New Hampshire rep seeks rooms and meals tax on short-term rentals

While Airbnb collects the tax for the state, its rivals don’t


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His proposed measure ‘will help streamline the process for both sides, and it will make sure the state will get what it is entitled to,’ says NH Rep. Ed Butler, D-Hart’s Location.

After reaching an agreement with the state last year, Airbnb now collects the New Hampshire rooms and meals tax when a space is booked here, and Rep. Ed Butler, D-Hart’s Location, wants its rivals, like HomeAway and VRBO, to do the same.

State law requires that all those engaging in short-term rentals to charge the rooms and meals tax, and many do. But some don’t, and those in the hotel business – like Butler, an owner of The Notchland Inn) – have long wanted to make sure that all operators of short-term rentals do it too, to the level the playing field.

In 2016, Butler sponsored a bill that would have required that the short-term rental owners provide a tax ID along with their listings, but that bill didn’t go anywhere. The support behind such measures diminished in November 2017, when Airbnb agreed to voluntarily start collecting the tax, rather than leaving it up to the individual owners.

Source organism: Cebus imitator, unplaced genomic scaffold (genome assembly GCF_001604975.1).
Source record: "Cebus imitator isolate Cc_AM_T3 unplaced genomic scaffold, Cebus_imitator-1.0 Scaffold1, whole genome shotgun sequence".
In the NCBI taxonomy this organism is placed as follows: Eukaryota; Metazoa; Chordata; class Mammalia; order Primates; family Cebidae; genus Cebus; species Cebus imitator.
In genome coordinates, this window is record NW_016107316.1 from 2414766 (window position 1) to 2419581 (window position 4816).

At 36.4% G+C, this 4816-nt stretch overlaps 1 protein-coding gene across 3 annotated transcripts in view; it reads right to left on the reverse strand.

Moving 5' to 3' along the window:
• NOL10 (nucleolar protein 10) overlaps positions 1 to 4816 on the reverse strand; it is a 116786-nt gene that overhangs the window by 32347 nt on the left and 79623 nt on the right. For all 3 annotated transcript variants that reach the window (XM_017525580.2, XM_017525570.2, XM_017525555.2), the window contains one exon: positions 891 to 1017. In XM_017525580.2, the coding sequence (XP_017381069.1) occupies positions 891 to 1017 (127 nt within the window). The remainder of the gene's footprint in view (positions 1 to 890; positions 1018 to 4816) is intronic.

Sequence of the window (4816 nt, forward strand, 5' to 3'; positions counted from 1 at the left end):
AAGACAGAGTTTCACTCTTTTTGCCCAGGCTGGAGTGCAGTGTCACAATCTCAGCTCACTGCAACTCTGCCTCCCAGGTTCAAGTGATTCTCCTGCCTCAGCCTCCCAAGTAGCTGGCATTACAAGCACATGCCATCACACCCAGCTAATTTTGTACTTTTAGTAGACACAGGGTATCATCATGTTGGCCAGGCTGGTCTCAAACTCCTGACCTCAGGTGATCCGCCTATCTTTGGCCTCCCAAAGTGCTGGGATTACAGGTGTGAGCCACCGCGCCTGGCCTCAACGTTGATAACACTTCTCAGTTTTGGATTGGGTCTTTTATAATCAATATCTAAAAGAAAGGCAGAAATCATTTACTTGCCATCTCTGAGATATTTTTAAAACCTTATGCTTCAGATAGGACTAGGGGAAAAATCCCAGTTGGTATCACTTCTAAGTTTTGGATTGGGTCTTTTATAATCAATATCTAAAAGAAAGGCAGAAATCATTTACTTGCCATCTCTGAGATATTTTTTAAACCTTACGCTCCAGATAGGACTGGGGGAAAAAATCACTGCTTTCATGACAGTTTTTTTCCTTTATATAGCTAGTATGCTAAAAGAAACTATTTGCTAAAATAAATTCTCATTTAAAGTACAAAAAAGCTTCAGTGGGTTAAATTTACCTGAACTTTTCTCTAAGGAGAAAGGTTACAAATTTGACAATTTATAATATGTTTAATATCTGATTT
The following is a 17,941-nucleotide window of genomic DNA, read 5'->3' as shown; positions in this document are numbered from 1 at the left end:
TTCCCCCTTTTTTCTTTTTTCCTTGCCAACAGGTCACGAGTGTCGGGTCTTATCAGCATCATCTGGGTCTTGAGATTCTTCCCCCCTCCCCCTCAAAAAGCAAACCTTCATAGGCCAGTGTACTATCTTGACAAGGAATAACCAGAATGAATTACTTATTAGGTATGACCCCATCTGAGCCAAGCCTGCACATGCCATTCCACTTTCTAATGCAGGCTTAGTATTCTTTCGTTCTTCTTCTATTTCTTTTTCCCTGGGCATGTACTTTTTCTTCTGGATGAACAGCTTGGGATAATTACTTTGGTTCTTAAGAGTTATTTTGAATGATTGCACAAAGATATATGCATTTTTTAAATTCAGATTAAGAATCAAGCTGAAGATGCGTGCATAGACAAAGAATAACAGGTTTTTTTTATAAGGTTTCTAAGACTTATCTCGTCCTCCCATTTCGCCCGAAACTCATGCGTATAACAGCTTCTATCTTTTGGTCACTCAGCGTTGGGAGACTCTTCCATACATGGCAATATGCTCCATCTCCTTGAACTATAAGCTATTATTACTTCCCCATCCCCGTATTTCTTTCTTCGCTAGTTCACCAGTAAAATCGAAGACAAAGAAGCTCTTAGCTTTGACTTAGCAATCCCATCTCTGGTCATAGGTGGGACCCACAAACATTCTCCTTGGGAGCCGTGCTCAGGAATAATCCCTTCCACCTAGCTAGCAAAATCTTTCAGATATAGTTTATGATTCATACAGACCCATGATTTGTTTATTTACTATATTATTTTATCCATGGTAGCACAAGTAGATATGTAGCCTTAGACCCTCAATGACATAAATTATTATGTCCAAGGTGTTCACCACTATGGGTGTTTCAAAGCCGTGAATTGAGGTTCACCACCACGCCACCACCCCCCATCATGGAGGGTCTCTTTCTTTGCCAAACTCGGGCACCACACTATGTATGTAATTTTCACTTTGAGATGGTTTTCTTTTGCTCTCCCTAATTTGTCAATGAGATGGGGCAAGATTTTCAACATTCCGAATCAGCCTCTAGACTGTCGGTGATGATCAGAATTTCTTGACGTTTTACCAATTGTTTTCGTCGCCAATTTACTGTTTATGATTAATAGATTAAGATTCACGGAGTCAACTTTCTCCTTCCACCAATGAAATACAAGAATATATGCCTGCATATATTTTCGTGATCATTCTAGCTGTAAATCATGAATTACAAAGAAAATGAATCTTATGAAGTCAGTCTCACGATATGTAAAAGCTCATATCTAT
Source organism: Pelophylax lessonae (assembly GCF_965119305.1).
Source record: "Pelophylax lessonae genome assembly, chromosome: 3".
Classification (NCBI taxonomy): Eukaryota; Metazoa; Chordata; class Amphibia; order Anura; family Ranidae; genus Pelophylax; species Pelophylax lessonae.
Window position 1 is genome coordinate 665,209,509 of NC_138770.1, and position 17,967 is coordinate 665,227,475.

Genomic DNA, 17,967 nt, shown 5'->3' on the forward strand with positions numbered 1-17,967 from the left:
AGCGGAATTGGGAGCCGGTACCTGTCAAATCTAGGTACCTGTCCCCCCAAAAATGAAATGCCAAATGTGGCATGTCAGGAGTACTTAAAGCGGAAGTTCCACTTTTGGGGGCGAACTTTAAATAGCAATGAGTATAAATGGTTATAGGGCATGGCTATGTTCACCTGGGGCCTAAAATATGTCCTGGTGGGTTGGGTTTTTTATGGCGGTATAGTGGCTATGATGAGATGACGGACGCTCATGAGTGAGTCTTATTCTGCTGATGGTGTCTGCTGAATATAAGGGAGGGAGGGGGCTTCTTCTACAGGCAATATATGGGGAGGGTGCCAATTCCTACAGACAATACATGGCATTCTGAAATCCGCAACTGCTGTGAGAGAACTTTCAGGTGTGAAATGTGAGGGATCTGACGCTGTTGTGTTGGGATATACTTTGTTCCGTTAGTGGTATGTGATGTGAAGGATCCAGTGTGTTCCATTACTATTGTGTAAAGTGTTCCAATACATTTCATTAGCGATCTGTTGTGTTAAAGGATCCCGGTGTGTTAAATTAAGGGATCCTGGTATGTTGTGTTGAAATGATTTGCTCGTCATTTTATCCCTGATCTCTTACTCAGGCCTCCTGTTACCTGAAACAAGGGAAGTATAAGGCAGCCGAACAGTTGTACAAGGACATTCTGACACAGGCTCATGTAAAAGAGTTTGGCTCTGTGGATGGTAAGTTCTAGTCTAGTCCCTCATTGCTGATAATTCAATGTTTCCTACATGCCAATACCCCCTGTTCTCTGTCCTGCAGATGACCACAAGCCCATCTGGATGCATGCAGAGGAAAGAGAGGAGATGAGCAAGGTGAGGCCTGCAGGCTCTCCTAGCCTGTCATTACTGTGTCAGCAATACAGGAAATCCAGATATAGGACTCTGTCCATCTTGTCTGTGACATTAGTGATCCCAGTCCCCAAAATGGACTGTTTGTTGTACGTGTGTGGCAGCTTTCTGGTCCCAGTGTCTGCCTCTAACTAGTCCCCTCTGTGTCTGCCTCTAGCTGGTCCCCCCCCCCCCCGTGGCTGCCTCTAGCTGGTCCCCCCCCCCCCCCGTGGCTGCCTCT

In those 12 months, the company reported that it has paid $2.9 million in rooms and meals taxed. (The state collected a total of $338 million in rooms and meals taxes in that time.)

Airbnb is by far the largest short-term rental company in the state. It estimates that its 2,500 hosts rented out rooms to more than 200,000 guests in the last year, roughly a 65 percent increase from the year before.

Butler said the company’s smaller rivals should be required to follow its lead.

“It will help streamline the process for both sides, and it will make sure the state will get what it is entitled to,” he said.

Butler also said he will be reintroducing a bill on “disorderly houses.” During the last legislative session, neighbors of a Conway Airbnb complained about an absentee host stuffing the house past capacity with partying vacationers. They asked lawmakers to pass a bill allowing a municipality to define a “disorderly” house, which failed because nobody could quite agree on how to define one. Others said that existing noise ordinances should do the trick.

Butler said he will be working on the wording to satisfy critics. Besides, he observed, “with the change of leadership, some things may pass this time that couldn’t before.”

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